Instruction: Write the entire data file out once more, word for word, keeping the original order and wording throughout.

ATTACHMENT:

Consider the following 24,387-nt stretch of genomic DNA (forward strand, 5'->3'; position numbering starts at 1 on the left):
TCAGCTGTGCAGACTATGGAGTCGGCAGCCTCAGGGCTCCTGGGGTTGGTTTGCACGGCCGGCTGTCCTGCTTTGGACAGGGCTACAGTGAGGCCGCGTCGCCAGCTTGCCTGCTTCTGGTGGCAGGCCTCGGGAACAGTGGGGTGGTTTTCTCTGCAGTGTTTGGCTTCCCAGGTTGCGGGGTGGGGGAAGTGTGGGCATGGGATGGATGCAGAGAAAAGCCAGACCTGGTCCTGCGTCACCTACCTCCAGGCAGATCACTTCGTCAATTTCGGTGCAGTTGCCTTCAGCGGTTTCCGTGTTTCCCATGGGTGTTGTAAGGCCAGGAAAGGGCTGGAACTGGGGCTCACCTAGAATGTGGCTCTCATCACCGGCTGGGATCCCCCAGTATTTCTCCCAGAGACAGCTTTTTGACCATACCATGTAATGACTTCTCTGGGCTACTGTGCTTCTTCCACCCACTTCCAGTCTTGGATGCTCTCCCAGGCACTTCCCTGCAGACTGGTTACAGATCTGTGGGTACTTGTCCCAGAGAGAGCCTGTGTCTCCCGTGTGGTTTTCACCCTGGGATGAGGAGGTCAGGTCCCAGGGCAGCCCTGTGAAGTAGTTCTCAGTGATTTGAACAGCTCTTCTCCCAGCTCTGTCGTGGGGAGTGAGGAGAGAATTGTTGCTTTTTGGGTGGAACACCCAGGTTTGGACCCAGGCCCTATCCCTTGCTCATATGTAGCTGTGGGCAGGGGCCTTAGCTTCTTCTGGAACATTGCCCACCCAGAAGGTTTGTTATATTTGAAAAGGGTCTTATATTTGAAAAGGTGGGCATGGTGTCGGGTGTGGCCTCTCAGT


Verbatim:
Consider the following 24,387-nt stretch of genomic DNA (forward strand, 5'->3'; position numbering starts at 1 on the left):
TCAGCTGTGCAGACTATGGAGTCGGCAGCCTCAGGGCTCCTGGGGTTGGTTTGCACGGCCGGCTGTCCTGCTTTGGACAGGGCTACAGTGAGGCCGCGTCGCCAGCTTGCCTGCTTCTGGTGGCAGGCCTCGGGAACAGTGGGGTGGTTTTCTCTGCAGTGTTTGGCTTCCCAGGTTGCGGGGTGGGGGAAGTGTGGGCATGGGATGGATGCAGAGAAAAGCCAGACCTGGTCCTGCGTCACCTACCTCCAGGCAGATCACTTCGTCAATTTCGGTGCAGTTGCCTTCAGCGGTTTCCGTGTTTCCCATGGGTGTTGTAAGGCCAGGAAAGGGCTGGAACTGGGGCTCACCTAGAATGTGGCTCTCATCACCGGCTGGGATCCCCCAGTATTTCTCCCAGAGACAGCTTTTTGACCATACCATGTAATGACTTCTCTGGGCTACTGTGCTTCTTCCACCCACTTCCAGTCTTGGATGCTCTCCCAGGCACTTCCCTGCAGACTGGTTACAGATCTGTGGGTACTTGTCCCAGAGAGAGCCTGTGTCTCCCGTGTGGTTTTCACCCTGGGATGAGGAGGTCAGGTCCCAGGGCAGCCCTGTGAAGTAGTTCTCAGTGATTTGAACAGCTCTTCTCCCAGCTCTGTCGTGGGGAGTGAGGAGAGAATTGTTGCTTTTTGGGTGGAACACCCAGGTTTGGACCCAGGCCCTATCCCTTGCTCATATGTAGCTGTGGGCAGGGGCCTTAGCTTCTTCTGGAACATTGCCCACCCAGAAGGTTTGTTATATTTGAAAAGGGTCTTATATTTGAAAAGGTGGGCATGGTGTCGGGTGTGGCCTCTCAGT